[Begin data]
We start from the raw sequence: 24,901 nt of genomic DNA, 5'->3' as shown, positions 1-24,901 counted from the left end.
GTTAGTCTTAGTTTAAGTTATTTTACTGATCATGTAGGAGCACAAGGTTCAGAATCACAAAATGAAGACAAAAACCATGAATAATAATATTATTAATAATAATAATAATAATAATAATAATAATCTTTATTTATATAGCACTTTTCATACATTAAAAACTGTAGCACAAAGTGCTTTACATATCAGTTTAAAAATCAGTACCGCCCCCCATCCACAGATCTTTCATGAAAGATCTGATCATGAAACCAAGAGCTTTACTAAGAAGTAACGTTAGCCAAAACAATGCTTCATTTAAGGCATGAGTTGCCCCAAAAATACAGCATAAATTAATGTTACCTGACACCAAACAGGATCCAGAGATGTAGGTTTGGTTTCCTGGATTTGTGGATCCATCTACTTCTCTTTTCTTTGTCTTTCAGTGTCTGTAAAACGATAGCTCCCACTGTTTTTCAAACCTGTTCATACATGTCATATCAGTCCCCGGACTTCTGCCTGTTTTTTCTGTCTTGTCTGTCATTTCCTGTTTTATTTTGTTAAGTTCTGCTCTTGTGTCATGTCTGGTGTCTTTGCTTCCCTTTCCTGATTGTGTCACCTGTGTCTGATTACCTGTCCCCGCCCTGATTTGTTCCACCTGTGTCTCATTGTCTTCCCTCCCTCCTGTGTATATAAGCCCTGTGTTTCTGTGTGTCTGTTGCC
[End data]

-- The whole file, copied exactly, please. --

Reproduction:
We start from the raw sequence: 24,901 nt of genomic DNA, 5'->3' as shown, positions 1-24,901 counted from the left end.
GTTAGTCTTAGTTTAAGTTATTTTACTGATCATGTAGGAGCACAAGGTTCAGAATCACAAAATGAAGACAAAAACCATGAATAATAATATTATTAATAATAATAATAATAATAATAATAATAATCTTTATTTATATAGCACTTTTCATACATTAAAAACTGTAGCACAAAGTGCTTTACATATCAGTTTAAAAATCAGTACCGCCCCCCATCCACAGATCTTTCATGAAAGATCTGATCATGAAACCAAGAGCTTTACTAAGAAGTAACGTTAGCCAAAACAATGCTTCATTTAAGGCATGAGTTGCCCCAAAAATACAGCATAAATTAATGTTACCTGACACCAAACAGGATCCAGAGATGTAGGTTTGGTTTCCTGGATTTGTGGATCCATCTACTTCTCTTTTCTTTGTCTTTCAGTGTCTGTAAAACGATAGCTCCCACTGTTTTTCAAACCTGTTCATACATGTCATATCAGTCCCCGGACTTCTGCCTGTTTTTTCTGTCTTGTCTGTCATTTCCTGTTTTATTTTGTTAAGTTCTGCTCTTGTGTCATGTCTGGTGTCTTTGCTTCCCTTTCCTGATTGTGTCACCTGTGTCTGATTACCTGTCCCCGCCCTGATTTGTTCCACCTGTGTCTCATTGTCTTCCCTCCCTCCTGTGTATATAAGCCCTGTGTTTCTGTGTGTCTGTTGCC